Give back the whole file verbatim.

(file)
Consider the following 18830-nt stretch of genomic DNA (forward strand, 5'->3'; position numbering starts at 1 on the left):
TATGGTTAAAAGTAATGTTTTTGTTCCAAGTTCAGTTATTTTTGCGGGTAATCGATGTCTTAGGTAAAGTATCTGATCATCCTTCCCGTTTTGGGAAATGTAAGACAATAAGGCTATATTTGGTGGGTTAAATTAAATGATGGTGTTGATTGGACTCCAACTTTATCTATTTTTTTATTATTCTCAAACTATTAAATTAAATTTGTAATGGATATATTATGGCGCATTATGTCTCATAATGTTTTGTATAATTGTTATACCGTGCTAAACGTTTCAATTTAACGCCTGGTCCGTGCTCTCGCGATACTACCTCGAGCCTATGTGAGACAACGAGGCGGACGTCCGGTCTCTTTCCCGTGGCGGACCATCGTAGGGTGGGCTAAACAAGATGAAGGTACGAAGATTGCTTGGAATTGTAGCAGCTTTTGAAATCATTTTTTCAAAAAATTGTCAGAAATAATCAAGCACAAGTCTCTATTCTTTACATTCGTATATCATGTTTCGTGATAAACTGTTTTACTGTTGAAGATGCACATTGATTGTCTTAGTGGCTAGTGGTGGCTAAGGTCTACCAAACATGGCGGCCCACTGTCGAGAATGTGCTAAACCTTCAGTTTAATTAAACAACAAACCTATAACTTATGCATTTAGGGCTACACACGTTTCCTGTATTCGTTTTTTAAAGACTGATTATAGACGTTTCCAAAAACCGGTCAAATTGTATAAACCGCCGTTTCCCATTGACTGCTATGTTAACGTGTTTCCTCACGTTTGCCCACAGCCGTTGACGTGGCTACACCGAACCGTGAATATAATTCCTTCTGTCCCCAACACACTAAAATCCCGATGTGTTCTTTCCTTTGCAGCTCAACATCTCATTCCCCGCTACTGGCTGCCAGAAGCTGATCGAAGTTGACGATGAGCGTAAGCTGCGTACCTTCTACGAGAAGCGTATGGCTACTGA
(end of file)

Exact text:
Consider the following 18830-nt stretch of genomic DNA (forward strand, 5'->3'; position numbering starts at 1 on the left):
TATGGTTAAAAGTAATGTTTTTGTTCCAAGTTCAGTTATTTTTGCGGGTAATCGATGTCTTAGGTAAAGTATCTGATCATCCTTCCCGTTTTGGGAAATGTAAGACAATAAGGCTATATTTGGTGGGTTAAATTAAATGATGGTGTTGATTGGACTCCAACTTTATCTATTTTTTTATTATTCTCAAACTATTAAATTAAATTTGTAATGGATATATTATGGCGCATTATGTCTCATAATGTTTTGTATAATTGTTATACCGTGCTAAACGTTTCAATTTAACGCCTGGTCCGTGCTCTCGCGATACTACCTCGAGCCTATGTGAGACAACGAGGCGGACGTCCGGTCTCTTTCCCGTGGCGGACCATCGTAGGGTGGGCTAAACAAGATGAAGGTACGAAGATTGCTTGGAATTGTAGCAGCTTTTGAAATCATTTTTTCAAAAAATTGTCAGAAATAATCAAGCACAAGTCTCTATTCTTTACATTCGTATATCATGTTTCGTGATAAACTGTTTTACTGTTGAAGATGCACATTGATTGTCTTAGTGGCTAGTGGTGGCTAAGGTCTACCAAACATGGCGGCCCACTGTCGAGAATGTGCTAAACCTTCAGTTTAATTAAACAACAAACCTATAACTTATGCATTTAGGGCTACACACGTTTCCTGTATTCGTTTTTTAAAGACTGATTATAGACGTTTCCAAAAACCGGTCAAATTGTATAAACCGCCGTTTCCCATTGACTGCTATGTTAACGTGTTTCCTCACGTTTGCCCACAGCCGTTGACGTGGCTACACCGAACCGTGAATATAATTCCTTCTGTCCCCAACACACTAAAATCCCGATGTGTTCTTTCCTTTGCAGCTCAACATCTCATTCCCCGCTACTGGCTGCCAGAAGCTGATCGAAGTTGACGATGAGCGTAAGCTGCGTACCTTCTACGAGAAGCGTATGGCTACTGA